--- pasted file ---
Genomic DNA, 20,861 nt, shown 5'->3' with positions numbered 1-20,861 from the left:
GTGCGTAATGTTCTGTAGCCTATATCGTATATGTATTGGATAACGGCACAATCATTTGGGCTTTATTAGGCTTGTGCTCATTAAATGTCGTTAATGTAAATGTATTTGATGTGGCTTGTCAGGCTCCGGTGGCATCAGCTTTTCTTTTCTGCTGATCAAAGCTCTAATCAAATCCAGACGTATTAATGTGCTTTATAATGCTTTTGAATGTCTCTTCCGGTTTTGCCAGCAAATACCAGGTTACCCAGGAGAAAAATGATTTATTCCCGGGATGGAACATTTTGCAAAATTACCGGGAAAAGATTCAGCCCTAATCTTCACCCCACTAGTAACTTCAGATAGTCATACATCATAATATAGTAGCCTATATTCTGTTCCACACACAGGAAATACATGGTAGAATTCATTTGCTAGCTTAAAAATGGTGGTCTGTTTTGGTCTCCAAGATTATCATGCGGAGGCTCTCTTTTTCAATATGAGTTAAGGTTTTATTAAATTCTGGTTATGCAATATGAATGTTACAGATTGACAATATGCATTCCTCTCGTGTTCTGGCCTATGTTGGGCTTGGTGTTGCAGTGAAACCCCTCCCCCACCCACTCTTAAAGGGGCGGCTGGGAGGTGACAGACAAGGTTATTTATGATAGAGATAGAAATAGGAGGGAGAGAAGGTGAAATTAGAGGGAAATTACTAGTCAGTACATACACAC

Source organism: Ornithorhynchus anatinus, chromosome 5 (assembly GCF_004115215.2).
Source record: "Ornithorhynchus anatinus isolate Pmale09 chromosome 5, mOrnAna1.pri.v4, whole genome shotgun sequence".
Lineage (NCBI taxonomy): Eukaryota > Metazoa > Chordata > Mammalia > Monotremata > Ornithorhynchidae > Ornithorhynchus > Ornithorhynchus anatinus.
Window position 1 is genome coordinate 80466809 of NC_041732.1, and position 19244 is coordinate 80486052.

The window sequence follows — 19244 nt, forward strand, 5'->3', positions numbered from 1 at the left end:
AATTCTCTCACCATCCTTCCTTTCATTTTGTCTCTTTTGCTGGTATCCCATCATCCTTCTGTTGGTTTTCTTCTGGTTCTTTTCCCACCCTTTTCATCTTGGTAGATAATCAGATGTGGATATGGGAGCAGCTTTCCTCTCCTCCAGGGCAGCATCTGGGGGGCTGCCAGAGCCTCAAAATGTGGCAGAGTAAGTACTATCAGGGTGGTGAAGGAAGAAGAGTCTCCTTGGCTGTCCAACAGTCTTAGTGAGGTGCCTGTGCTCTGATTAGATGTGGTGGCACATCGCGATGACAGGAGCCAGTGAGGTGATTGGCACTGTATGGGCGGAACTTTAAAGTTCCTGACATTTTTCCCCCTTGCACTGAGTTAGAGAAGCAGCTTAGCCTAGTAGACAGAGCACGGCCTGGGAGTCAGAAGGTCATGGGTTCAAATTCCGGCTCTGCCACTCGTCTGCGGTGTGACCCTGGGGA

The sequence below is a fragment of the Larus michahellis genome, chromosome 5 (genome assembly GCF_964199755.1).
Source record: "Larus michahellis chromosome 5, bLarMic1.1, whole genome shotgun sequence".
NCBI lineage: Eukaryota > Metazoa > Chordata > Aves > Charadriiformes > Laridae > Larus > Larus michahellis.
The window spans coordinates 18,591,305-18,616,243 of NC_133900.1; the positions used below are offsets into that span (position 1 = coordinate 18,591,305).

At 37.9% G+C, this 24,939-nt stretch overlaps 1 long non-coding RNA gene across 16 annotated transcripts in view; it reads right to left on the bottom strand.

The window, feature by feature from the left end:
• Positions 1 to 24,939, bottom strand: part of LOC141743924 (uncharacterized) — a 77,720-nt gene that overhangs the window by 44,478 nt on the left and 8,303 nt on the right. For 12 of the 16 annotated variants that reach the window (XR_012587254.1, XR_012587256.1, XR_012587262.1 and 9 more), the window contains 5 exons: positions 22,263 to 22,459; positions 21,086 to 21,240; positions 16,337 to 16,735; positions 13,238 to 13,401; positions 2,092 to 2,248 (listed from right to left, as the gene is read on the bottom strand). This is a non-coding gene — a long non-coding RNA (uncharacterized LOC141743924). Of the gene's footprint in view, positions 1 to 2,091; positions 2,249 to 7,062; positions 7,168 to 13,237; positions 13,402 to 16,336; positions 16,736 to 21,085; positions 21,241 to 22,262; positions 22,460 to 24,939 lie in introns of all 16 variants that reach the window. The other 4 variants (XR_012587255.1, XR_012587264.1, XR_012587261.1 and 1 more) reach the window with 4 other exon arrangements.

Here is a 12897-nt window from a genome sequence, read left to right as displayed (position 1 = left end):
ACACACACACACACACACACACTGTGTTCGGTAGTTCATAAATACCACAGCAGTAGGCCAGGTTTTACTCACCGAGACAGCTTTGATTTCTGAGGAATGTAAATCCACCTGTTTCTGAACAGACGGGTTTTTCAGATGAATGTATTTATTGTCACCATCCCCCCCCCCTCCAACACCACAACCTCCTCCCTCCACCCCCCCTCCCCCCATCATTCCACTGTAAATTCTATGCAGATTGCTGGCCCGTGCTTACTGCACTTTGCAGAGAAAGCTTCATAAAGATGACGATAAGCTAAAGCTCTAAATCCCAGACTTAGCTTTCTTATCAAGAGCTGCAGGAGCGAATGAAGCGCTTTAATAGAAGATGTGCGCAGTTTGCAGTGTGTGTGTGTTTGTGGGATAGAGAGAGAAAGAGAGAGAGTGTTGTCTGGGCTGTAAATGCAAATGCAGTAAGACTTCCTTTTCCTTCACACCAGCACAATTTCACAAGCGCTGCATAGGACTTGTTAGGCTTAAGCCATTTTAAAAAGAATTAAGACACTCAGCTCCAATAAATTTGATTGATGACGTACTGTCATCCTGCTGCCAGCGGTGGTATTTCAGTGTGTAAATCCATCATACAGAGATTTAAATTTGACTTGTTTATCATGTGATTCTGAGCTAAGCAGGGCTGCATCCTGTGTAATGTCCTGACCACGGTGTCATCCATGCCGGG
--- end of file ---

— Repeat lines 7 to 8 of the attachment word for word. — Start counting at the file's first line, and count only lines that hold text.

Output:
The window sequence follows — 19244 nt, forward strand, 5'->3', positions numbered from 1 at the left end:
AATTCTCTCACCATCCTTCCTTTCATTTTGTCTCTTTTGCTGGTATCCCATCATCCTTCTGTTGGTTTTCTTCTGGTTCTTTTCCCACCCTTTTCATCTTGGTAGATAATCAGATGTGGATATGGGAGCAGCTTTCCTCTCCTCCAGGGCAGCATCTGGGGGGCTGCCAGAGCCTCAAAATGTGGCAGAGTAAGTACTATCAGGGTGGTGAAGGAAGAAGAGTCTCCTTGGCTGTCCAACAGTCTTAGTGAGGTGCCTGTGCTCTGATTAGATGTGGTGGCACATCGCGATGACAGGAGCCAGTGAGGTGATTGGCACTGTATGGGCGGAACTTTAAAGTTCCTGACATTTTTCCCCCTTGCACTGAGTTAGAGAAGCAGCTTAGCCTAGTAGACAGAGCACGGCCTGGGAGTCAGAAGGTCATGGGTTCAAATTCCGGCTCTGCCACTCGTCTGCGGTGTGACCCTGGGGA